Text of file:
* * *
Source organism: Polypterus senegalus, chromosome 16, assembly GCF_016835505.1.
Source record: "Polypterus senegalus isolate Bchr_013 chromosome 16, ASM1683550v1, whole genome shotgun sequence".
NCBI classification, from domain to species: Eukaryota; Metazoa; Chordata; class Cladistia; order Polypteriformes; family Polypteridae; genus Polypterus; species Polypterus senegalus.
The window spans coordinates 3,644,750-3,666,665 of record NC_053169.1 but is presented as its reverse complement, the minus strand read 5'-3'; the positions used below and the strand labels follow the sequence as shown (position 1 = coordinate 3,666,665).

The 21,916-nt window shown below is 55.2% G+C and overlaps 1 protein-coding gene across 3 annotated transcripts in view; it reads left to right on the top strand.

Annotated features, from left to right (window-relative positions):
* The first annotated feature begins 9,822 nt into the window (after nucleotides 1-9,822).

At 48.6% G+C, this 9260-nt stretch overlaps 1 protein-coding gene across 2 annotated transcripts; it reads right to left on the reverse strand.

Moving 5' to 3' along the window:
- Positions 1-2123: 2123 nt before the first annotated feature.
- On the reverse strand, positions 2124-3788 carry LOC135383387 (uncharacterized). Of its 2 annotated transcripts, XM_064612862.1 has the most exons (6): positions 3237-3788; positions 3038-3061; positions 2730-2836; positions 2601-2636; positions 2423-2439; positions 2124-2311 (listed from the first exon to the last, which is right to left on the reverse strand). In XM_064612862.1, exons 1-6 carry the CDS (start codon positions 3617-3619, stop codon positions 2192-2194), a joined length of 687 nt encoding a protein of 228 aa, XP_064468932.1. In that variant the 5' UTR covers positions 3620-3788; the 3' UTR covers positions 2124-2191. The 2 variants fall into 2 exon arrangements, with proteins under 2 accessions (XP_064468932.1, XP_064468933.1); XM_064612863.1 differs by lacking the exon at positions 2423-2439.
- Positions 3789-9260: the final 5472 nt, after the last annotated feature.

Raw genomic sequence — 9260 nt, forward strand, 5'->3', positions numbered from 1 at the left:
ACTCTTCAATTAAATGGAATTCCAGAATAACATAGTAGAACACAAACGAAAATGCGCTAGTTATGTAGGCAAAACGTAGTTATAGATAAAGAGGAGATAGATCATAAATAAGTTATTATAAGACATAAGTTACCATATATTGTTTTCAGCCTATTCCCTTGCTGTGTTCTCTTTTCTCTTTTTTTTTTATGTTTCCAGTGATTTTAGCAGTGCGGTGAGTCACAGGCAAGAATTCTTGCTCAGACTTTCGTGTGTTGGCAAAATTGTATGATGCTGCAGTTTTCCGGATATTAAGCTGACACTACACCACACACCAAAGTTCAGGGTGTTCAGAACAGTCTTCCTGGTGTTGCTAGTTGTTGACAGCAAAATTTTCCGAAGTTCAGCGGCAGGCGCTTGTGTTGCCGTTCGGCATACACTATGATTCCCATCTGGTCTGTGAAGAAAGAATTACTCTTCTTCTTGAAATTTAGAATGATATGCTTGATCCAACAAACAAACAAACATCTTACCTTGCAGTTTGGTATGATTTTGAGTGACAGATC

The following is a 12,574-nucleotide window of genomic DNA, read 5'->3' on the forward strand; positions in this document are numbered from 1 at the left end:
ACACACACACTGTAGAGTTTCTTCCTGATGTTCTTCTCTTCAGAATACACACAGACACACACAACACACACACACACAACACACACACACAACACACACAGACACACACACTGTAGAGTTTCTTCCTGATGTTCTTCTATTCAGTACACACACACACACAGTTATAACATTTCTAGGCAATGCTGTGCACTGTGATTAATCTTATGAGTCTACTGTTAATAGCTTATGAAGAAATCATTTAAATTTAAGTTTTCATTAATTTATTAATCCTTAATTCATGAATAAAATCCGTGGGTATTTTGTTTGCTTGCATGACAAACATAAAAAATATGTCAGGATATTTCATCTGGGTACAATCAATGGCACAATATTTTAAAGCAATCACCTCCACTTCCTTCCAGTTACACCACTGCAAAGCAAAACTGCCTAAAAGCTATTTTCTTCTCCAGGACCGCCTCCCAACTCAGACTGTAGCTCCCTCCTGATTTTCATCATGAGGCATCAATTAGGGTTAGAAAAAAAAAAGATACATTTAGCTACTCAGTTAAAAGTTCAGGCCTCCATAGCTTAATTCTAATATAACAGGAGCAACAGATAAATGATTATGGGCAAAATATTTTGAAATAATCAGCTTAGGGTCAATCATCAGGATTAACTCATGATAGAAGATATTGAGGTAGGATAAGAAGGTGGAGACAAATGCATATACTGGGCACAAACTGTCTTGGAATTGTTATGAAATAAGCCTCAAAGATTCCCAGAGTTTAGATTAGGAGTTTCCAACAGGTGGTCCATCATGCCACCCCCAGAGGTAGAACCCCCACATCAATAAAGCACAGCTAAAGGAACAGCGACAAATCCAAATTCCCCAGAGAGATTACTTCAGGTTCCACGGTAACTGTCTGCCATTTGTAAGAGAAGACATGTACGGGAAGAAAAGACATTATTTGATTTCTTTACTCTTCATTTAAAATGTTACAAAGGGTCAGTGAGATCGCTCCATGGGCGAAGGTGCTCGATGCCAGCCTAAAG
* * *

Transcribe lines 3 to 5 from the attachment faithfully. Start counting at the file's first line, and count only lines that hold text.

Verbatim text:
NCBI classification, from domain to species: Eukaryota; Metazoa; Chordata; class Cladistia; order Polypteriformes; family Polypteridae; genus Polypterus; species Polypterus senegalus.
The window spans coordinates 3,644,750-3,666,665 of record NC_053169.1 but is presented as its reverse complement, the minus strand read 5'-3'; the positions used below and the strand labels follow the sequence as shown (position 1 = coordinate 3,666,665).

The 21,916-nt window shown below is 55.2% G+C and overlaps 1 protein-coding gene across 3 annotated transcripts in view; it reads left to right on the top strand.